We eat polynesian bar-b-que for dinner, small hors d’oeuvres on the beach and drinks.  There was also a foot massage station and Amy and I sat together and got a foot massage facing the water, which was pretty great.  We chatted with other guests and had a nice time, but ended up turning in pretty early.  The overnight flight from LAX wasn’t too comfortable and we didn’t get as much sleep as we would have liked.


Bora Bora, Day 1 & 2

27 Feb 2014 In: Adventures

After arriving in Los Angeles on Tuesday night, we worked our way over to the Marriott and checked into our room.  It was nice to have a moment to relax there before having to go to dinner with the Accelrys group.  We dined at the hotel restaurant and had a nice steak dinner while I got to know some of Amy’s co-workers.  I had a nice time, dinner wound down early and we went straight to bed.

The next morning we had a group breakfast in one of the small ballrooms in the basement of the hotel, after which we split into the employee group and the +1 group.  While the employees went to a meeting, the +1’s got on a shuttle down to hollywood and then transferred to a modified open top van for a “star tour” where we drove around and looked at celebrity houses.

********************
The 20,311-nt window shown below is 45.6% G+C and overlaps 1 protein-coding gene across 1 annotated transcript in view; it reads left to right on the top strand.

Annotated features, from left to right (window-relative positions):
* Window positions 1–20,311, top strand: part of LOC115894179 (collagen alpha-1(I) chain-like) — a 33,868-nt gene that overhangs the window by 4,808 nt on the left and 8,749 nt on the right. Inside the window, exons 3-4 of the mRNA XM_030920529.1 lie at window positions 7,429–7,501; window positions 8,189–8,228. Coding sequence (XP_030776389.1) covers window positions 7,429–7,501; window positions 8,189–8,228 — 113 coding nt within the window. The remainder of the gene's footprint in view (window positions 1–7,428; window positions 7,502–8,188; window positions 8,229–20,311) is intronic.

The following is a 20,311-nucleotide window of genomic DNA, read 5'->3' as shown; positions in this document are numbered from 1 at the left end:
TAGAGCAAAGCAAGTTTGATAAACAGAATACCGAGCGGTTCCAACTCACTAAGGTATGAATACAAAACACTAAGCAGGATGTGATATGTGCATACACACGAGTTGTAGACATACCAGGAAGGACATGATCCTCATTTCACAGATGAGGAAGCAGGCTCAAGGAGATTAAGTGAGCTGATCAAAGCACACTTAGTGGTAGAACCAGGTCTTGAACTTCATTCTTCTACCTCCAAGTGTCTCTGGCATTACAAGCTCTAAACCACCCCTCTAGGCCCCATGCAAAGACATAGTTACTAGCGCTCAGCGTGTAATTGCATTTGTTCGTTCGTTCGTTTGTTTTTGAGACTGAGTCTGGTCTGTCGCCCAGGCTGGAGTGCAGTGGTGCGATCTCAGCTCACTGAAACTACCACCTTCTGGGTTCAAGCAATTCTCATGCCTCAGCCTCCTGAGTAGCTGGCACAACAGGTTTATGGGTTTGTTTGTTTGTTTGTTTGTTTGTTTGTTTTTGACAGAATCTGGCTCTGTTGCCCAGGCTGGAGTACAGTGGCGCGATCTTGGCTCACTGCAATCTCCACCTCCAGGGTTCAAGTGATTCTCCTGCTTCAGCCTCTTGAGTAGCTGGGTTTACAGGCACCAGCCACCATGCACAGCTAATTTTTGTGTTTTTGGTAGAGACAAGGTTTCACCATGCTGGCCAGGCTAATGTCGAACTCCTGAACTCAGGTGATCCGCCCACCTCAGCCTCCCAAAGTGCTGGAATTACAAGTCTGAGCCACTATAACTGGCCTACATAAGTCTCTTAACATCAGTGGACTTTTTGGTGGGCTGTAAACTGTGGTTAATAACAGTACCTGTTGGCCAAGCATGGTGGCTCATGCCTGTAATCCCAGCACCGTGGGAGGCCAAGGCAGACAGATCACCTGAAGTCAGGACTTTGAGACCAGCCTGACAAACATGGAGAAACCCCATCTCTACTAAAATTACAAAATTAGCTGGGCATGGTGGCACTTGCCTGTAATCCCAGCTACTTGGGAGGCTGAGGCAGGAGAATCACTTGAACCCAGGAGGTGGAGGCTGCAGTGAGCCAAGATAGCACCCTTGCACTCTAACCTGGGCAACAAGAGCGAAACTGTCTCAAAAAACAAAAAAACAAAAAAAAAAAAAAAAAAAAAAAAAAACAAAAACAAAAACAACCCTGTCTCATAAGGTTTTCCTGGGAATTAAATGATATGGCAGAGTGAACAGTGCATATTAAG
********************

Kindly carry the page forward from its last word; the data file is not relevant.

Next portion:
After the tour, the Accelrys employee group met up with us on Rodeo drive where we had lunch at Via Alloro (Kids, of you are reading it, Rodeo is pronounced row-day-oh).  We had to hang out for an hour before the other group caught up to us so I drank 1000 glasses of water.  We had a 5 course meal and at the end they rolled us out on dolly’s because we were so full.  Once we escaped the 3 hour restaurant experience we had a little time to ourselves to look around and shop on Rodeo drive.  Amy bought a light sweater in case the island was cool at night, but just at Banana Republic, one block off Rodeo.  All we did on Rodeo drive was window shop and take pictures of ridiculous 2 million dollar sports cars.

After shopping on Rodeo Drive, we took a charter bus back to the Marriot, relaxed for a short while and then went to another group dinner.  After another stomach busting 4 course meal we went back to the hotel, grabbed our bags and headed back to LAX to catch our 11:30pm flight to Papeete, Tahiti.